I’m always tryng to find my voice. Honestly I’m forty years old and Iv’e been doing this since I got out of college with many different companies. I’m always trying to find that one thing that kind of captures what I’m trying to communicate. More people would say finally our baby has arrived since it’s pretty commerical with Bergdorf Goodman, Barneys, and all these stores. But honestly, it’s not my baby. This isn’t the one that best represents me. I have this idea for something else that I feel best represents me but I feel like that with every new baby.
As artists we constantly are trying to change & challenge ourselves to make something better then we last did. I’m at the ideology that your only as good as your last collection. I’m always thinking what I’m working on isn’t good enough. Even though it may receive accolades for me personally it’s never enough so I always think that the next venture is going to be better.
It’s really difficult for me because there are few designers that reached a point when you can be in Bergdorf Goodman all the way down to Nordstorm and it’s even fewer black designers that can do that. Being black plays a large part in what I do because you can’t help but notice. Hence, the buyers notice. They have never brought from a black designer to be in these stores since Willie Wear, so I’m very aware of it. You always have to go above and beyound the call of duty craftsmanship-wise to prove that your just as good as the next guy. I was always told this as a child. Always be the best you can be. That’s how it is with the apparel, going the extra mile.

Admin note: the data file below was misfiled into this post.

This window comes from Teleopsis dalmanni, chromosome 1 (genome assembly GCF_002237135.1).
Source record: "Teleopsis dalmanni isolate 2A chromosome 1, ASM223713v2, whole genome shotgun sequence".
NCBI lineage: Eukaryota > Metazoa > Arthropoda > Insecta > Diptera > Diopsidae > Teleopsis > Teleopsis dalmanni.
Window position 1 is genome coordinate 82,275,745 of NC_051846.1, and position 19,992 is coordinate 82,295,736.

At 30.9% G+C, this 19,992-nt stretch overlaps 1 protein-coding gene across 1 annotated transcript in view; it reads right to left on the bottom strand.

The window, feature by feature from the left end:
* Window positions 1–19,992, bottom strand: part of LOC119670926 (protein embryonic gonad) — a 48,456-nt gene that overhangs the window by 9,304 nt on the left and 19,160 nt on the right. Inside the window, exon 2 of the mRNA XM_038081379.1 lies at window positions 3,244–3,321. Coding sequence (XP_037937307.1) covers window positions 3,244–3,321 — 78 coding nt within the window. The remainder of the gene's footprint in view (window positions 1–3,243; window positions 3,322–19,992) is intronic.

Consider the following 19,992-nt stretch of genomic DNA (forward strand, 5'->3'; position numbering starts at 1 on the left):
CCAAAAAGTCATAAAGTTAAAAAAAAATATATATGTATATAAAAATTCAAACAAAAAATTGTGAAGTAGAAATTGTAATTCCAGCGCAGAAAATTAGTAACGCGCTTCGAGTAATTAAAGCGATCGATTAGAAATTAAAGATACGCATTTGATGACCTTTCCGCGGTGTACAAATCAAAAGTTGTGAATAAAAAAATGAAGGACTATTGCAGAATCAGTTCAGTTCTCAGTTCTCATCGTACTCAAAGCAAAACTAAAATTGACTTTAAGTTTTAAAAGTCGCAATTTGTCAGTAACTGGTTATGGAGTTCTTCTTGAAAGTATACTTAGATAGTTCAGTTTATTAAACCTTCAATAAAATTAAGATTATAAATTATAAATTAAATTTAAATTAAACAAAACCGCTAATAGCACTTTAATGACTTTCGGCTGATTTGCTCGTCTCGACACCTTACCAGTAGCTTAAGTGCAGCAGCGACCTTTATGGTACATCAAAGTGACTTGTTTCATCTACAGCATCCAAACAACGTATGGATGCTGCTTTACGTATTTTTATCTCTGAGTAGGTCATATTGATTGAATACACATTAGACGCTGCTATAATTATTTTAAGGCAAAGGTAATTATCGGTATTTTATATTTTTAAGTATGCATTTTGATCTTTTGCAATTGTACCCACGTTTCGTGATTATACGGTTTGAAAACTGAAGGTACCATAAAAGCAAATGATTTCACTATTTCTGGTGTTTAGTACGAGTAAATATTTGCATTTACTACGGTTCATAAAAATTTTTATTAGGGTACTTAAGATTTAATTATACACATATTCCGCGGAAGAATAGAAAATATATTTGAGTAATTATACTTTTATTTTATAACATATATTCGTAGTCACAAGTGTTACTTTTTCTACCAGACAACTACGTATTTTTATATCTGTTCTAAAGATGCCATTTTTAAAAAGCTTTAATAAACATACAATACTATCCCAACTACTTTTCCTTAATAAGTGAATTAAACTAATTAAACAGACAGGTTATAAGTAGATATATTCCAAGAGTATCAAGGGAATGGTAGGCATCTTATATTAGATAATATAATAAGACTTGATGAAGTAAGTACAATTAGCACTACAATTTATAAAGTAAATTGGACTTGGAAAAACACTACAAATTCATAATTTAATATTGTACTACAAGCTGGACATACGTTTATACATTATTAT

Last question. What advice do you have for young designers trying to find their way in a rough marketplace?
Don’t give up, Don’t give up. I had a few businesses that went under long before I found the right stride. Just keep trying it’s never too late. But find your voice and find your angle. No one needs just the same regulated product. When I started each company there was a point of difference and I think that was the reason for each of them being relatively successful. When I came out with Akademiks I was the first one doing repaired jeans. All the alphabet soup, leather applique letters, crazy sweaters, and the handback jeans, which again nobody had done, had become really popular. When I decided to go to Japan and be the first American to get his jeans manufactured there, it too was a different angle.
Find your angle, find your voice and exploit that. Don’t just come out with the same stuff, because then your just one of many. Trust me the stores see that also. It has to be different. That part is not easy especially today.
When I started PRPS my partner was saying no ones wants a $800 jean. This was 9 years ago and that didn’t make since in America. You had to go to Japan to buy Evisu 9 -10 years ago, because there wasn’t any selvedge jeans in America at all. After that everybody started going into the selvedge jean business. But again, you have to have an angle.
What are you going to do to make it yours if everybody is doing so?